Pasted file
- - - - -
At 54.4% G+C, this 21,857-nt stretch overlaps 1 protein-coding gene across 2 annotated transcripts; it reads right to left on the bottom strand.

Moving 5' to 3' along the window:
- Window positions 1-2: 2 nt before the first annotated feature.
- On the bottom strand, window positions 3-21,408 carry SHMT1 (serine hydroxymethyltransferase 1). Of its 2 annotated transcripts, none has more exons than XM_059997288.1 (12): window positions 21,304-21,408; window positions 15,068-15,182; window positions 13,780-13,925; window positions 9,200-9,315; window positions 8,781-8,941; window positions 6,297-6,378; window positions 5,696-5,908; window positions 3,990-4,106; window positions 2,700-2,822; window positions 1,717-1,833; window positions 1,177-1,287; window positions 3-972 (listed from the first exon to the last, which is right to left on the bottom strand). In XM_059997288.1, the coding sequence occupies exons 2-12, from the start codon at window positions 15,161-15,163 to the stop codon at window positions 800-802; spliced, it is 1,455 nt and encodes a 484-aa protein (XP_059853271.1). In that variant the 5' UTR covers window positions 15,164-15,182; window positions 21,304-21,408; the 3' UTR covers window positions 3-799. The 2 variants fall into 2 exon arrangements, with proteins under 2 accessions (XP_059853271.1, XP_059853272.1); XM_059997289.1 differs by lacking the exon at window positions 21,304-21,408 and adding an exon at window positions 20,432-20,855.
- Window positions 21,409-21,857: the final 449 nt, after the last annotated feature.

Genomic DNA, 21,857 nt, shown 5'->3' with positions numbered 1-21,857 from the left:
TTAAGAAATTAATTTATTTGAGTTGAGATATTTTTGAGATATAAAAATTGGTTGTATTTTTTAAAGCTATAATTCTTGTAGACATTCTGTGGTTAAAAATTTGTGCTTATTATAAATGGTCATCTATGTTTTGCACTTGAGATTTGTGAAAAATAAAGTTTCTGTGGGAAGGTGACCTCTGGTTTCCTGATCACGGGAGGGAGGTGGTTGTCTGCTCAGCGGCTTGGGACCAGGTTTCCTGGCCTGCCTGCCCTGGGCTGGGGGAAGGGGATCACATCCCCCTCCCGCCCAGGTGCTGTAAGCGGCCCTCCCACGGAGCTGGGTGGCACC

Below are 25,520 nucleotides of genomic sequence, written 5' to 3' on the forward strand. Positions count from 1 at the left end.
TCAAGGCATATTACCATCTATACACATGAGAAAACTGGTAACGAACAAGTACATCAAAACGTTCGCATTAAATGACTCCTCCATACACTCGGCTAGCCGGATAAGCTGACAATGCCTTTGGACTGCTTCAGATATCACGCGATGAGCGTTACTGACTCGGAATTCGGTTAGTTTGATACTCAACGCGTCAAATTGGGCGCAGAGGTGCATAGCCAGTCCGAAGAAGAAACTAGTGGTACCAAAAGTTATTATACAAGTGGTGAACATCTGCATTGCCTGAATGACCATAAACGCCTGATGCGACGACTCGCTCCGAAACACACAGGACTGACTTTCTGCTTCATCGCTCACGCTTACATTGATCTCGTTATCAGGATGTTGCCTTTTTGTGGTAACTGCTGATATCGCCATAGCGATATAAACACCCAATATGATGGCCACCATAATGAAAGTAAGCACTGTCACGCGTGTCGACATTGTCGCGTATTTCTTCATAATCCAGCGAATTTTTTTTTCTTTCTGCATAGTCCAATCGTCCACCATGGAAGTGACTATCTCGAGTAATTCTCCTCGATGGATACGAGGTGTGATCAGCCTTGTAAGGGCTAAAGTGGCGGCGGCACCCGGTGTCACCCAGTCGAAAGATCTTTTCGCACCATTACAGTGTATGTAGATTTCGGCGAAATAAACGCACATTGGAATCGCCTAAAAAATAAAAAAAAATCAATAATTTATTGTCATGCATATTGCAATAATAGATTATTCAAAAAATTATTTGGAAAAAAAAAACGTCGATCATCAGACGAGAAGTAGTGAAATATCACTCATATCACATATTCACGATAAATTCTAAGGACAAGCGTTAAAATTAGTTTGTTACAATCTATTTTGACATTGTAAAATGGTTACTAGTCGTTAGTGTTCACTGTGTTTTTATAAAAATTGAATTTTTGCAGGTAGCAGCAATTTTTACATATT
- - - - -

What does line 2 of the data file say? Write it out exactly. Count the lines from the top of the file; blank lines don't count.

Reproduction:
Moving 5' to 3' along the window: